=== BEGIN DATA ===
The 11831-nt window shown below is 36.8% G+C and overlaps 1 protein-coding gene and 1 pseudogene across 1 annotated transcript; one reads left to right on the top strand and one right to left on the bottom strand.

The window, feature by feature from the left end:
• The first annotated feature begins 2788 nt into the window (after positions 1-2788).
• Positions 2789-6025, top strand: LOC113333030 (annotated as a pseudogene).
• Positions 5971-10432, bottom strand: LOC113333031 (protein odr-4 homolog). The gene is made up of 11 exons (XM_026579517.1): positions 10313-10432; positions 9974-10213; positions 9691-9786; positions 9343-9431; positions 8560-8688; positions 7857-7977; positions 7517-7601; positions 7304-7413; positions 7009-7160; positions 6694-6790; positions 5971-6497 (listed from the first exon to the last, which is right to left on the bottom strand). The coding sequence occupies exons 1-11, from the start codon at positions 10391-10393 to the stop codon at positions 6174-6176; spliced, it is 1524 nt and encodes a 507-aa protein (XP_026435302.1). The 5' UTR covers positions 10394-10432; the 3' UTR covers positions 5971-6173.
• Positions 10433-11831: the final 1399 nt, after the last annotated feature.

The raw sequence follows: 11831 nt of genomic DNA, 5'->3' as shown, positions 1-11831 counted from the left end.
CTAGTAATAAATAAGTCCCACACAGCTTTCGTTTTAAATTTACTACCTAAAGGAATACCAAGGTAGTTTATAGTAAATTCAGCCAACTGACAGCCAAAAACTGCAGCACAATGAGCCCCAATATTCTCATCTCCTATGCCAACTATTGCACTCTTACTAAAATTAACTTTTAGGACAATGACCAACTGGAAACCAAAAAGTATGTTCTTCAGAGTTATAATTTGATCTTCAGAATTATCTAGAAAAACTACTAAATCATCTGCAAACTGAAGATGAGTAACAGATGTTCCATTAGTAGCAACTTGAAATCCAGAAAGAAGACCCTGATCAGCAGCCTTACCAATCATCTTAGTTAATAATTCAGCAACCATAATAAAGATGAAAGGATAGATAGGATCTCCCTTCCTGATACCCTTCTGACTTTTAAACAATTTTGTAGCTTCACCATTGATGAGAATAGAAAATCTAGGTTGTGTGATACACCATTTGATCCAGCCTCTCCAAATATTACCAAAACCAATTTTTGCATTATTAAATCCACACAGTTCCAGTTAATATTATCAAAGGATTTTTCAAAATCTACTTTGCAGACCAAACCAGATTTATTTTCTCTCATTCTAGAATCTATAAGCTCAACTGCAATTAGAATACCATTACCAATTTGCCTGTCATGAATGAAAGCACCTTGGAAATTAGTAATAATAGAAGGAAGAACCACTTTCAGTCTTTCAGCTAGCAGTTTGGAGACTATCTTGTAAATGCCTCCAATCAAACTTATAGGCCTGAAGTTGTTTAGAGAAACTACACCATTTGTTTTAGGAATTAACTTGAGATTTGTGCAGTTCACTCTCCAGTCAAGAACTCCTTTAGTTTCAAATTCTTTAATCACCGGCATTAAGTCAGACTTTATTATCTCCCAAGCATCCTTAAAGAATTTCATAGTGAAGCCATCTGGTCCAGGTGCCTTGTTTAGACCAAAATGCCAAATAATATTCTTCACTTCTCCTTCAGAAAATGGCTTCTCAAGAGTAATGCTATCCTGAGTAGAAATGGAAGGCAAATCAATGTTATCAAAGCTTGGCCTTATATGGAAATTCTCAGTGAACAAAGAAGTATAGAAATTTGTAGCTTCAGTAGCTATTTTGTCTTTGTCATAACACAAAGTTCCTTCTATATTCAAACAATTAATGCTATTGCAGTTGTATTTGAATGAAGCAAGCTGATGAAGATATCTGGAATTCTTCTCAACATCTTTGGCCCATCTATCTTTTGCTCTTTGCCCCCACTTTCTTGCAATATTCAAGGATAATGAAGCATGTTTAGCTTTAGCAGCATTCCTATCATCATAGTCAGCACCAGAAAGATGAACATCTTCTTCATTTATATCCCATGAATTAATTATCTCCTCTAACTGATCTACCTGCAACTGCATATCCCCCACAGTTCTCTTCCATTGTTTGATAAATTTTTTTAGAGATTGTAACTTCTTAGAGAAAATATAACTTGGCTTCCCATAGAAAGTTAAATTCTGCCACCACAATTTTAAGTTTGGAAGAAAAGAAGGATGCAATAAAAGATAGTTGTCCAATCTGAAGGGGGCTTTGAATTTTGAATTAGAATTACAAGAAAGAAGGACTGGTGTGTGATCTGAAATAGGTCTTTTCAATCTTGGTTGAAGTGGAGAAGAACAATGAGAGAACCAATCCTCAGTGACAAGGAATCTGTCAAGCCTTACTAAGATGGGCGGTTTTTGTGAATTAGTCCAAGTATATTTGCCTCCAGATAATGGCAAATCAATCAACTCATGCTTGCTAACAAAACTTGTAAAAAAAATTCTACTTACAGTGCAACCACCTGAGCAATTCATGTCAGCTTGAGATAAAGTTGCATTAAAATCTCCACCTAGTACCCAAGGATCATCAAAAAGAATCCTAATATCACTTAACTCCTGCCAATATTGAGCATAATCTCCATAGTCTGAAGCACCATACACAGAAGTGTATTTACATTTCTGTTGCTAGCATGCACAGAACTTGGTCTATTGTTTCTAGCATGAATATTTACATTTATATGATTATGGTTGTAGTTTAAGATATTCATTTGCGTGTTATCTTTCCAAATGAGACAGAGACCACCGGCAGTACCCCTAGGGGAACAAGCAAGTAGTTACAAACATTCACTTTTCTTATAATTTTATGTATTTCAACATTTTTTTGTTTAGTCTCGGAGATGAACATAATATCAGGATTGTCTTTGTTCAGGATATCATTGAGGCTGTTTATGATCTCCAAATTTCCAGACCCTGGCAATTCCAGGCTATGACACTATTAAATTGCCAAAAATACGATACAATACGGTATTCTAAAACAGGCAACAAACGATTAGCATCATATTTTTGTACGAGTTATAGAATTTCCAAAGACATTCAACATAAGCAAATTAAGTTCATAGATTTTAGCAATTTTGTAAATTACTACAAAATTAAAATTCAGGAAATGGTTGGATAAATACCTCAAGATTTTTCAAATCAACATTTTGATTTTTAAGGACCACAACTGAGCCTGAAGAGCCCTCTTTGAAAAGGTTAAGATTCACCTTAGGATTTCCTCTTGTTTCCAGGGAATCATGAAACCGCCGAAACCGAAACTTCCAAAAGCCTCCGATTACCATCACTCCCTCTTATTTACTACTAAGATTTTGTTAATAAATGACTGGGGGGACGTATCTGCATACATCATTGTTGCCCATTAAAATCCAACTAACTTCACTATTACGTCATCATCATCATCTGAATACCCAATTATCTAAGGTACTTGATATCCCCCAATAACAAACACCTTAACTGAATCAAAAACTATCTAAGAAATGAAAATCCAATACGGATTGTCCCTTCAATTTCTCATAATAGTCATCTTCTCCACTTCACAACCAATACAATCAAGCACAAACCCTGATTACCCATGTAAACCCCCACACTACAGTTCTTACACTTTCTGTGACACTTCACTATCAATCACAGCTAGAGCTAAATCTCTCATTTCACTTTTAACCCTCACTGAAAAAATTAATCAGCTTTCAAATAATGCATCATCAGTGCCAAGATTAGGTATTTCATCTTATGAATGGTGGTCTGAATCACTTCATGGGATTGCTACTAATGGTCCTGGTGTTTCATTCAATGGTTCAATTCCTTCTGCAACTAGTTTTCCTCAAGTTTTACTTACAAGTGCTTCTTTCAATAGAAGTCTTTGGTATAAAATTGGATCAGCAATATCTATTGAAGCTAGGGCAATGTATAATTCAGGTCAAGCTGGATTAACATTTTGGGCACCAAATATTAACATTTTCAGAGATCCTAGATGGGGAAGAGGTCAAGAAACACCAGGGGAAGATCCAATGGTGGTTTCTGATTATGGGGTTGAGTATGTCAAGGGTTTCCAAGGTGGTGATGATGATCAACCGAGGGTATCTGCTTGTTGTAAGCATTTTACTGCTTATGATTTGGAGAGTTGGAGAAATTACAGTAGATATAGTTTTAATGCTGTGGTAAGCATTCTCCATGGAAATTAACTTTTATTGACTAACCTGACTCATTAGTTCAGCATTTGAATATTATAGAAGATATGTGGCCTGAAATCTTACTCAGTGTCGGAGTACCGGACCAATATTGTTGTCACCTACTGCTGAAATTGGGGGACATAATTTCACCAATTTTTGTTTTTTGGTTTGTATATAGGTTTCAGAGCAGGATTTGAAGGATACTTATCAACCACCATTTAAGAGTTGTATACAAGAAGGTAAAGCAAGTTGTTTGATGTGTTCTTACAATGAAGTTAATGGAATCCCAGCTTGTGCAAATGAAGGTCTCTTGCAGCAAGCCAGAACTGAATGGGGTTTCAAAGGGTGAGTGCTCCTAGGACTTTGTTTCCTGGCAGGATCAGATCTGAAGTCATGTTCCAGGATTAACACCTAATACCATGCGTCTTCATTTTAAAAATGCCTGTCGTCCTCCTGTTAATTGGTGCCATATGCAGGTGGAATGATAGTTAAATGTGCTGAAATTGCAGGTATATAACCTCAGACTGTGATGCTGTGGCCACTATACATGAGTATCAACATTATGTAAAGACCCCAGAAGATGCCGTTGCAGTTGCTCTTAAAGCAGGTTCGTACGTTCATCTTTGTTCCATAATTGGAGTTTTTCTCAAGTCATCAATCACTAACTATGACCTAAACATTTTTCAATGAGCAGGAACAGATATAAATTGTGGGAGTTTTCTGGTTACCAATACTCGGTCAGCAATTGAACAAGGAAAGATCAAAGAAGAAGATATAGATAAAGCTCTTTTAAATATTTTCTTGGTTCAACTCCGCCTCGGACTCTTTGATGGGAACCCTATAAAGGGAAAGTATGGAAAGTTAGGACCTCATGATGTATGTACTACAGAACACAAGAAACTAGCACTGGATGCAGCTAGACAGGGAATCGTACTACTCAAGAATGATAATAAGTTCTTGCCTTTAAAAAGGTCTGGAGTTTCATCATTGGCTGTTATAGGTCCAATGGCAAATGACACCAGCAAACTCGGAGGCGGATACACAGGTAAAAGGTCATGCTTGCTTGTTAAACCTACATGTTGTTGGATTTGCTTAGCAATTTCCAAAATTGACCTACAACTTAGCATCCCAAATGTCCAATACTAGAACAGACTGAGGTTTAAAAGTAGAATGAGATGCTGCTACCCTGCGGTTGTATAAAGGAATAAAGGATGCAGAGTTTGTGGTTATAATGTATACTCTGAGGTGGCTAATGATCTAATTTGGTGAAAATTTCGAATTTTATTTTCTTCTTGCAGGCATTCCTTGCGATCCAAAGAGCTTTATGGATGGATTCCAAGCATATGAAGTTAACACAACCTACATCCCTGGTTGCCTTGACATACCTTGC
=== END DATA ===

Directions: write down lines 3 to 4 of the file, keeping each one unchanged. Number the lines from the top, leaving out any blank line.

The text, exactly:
• The first annotated feature begins 2788 nt into the window (after positions 1-2788).
• Positions 2789-6025, top strand: LOC113333030 (annotated as a pseudogene).